It was a great pleasure to work with Bret, when I first tried getting into the wrestling business I called lots of promoters and Bret’s father Stu was the first promoter I rang, Bret and I had some great matches together.

You only had the title for three days before losing to Kevin Nash in eight seconds, what were your thoughts on that match?

It was something the way it was explained to me needed to be done, and the bottom line is you’ve got to do what is best for the business. I didn’t know Kevin Nash very well back then, I know him a little better now and he is very respectful for what I did for him in the ring. There are some things I maybe shouldn’t have done but we made it as good as we could.

You are going to be inducted into the 2013 Hall of Fame, are you looking forward to that night?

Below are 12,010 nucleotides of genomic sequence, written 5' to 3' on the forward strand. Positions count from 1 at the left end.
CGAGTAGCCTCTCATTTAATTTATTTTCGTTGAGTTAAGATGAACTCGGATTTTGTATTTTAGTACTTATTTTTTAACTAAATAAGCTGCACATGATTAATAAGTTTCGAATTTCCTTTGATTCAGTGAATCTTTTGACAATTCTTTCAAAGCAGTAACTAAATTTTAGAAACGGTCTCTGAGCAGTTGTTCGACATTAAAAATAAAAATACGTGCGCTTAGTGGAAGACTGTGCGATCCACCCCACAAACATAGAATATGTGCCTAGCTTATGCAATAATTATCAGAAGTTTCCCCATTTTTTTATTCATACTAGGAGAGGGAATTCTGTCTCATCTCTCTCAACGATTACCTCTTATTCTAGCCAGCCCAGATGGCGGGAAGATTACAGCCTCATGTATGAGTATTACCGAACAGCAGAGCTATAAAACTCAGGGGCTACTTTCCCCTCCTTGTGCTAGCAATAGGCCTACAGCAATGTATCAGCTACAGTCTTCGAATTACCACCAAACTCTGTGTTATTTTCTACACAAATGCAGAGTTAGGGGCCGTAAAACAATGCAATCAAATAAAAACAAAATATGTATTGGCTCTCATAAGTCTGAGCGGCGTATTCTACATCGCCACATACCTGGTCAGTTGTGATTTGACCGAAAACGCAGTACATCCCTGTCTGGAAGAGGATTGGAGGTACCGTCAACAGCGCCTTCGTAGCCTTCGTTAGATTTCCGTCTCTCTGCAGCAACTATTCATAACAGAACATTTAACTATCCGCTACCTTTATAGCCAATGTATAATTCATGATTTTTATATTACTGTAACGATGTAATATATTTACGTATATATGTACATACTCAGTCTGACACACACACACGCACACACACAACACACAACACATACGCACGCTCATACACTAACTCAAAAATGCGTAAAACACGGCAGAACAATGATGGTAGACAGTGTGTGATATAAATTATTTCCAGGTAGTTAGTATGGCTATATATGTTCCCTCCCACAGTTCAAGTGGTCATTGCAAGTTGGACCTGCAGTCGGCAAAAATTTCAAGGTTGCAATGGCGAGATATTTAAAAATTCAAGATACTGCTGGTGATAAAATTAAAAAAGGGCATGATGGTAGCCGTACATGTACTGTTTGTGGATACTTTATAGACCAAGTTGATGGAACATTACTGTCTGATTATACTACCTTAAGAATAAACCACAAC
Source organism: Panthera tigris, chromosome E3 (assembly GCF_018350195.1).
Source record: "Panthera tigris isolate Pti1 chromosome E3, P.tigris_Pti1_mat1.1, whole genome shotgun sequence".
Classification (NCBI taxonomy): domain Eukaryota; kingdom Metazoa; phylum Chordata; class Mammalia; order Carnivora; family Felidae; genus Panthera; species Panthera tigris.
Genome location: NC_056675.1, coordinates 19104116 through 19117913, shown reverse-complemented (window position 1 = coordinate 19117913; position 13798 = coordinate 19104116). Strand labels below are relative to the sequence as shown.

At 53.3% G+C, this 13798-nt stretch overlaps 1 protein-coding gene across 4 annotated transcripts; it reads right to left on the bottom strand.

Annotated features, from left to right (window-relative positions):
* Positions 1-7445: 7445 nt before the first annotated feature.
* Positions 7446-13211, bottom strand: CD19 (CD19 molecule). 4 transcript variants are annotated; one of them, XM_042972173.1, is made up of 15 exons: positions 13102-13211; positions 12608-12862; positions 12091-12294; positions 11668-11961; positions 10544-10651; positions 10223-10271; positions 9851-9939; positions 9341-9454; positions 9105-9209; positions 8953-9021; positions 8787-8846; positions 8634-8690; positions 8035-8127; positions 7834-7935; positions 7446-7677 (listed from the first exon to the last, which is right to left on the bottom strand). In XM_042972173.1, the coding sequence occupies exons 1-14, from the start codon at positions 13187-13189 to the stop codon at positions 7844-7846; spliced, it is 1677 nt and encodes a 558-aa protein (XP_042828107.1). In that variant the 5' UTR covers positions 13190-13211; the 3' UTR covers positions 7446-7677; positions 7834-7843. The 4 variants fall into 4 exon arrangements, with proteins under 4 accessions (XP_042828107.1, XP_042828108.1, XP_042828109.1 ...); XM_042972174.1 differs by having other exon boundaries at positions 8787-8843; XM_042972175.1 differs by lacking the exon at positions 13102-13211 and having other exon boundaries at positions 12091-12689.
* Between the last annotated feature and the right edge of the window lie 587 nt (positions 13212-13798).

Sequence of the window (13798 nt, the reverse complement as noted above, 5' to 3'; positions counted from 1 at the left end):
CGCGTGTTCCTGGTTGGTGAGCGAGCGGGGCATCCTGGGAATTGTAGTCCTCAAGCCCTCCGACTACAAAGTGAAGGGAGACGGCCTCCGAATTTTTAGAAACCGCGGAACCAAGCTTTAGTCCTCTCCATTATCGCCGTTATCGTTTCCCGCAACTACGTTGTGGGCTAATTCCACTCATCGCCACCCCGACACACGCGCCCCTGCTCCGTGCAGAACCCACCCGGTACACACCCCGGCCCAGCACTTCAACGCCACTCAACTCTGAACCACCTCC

I think it is going to be one of the most exciting nights of my life; I’m really looking forward to getting back into Madison Square Garden. I have made 72 appearances at Madison Square Garden, every one of them was an experience that I’ll never forget and I think this is going to be the climax of all those appearances.

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Bob Backlund with Arnold Skaaland

What was it like working for Vince McMahon Sr and Vince McMahon Jr.?

Over the years I grew to love the McMahon family very much. Vince McMahon Sr. was very good to me and respectful; he would look you in the eye, shake your hand and tell you what needed to be done. The McMahon family means a lot to my life, I’ll never forget what they have done for me, and I’m looking forward to catching up with them at the Hall of Fame.

You were also an Amateur wrestler, what have you made of wrestling being dropped for the 2020 Olympic Games?